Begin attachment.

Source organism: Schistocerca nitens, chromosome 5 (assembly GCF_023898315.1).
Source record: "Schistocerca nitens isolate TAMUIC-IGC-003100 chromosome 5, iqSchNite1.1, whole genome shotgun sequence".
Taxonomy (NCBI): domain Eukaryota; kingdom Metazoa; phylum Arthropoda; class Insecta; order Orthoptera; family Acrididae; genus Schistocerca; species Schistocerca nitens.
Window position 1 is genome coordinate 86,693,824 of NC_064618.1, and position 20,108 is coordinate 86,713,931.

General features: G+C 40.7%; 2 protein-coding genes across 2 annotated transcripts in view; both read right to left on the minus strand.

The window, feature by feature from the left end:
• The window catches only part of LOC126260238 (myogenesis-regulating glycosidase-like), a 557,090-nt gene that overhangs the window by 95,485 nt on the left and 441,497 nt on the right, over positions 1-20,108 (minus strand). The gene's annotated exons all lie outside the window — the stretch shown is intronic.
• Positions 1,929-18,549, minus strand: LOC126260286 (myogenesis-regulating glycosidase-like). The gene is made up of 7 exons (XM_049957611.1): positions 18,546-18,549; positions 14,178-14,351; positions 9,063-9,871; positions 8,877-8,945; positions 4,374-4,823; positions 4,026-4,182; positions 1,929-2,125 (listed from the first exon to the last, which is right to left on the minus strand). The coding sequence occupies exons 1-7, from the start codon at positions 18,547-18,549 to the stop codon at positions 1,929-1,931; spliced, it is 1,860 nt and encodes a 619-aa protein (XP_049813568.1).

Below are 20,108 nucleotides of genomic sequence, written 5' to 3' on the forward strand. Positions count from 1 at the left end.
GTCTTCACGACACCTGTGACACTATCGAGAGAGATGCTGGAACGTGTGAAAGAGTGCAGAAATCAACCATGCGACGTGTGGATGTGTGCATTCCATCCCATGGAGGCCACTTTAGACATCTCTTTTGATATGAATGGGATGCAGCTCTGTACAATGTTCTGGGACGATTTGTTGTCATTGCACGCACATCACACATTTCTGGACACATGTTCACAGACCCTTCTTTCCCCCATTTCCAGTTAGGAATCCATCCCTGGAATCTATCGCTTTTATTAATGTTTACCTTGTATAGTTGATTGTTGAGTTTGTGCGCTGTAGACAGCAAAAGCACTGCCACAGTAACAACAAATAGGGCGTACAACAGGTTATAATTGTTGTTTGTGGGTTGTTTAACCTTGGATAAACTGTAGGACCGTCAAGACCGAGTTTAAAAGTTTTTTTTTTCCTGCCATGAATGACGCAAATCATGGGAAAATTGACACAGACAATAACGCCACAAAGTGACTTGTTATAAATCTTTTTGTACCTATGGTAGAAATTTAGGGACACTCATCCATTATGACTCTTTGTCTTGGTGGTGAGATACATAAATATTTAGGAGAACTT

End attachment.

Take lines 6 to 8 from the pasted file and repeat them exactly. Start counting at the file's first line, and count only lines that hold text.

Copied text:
The window, feature by feature from the left end:
• The window catches only part of LOC126260238 (myogenesis-regulating glycosidase-like), a 557,090-nt gene that overhangs the window by 95,485 nt on the left and 441,497 nt on the right, over positions 1-20,108 (minus strand). The gene's annotated exons all lie outside the window — the stretch shown is intronic.
• Positions 1,929-18,549, minus strand: LOC126260286 (myogenesis-regulating glycosidase-like). The gene is made up of 7 exons (XM_049957611.1): positions 18,546-18,549; positions 14,178-14,351; positions 9,063-9,871; positions 8,877-8,945; positions 4,374-4,823; positions 4,026-4,182; positions 1,929-2,125 (listed from the first exon to the last, which is right to left on the minus strand). The coding sequence occupies exons 1-7, from the start codon at positions 18,547-18,549 to the stop codon at positions 1,929-1,931; spliced, it is 1,860 nt and encodes a 619-aa protein (XP_049813568.1).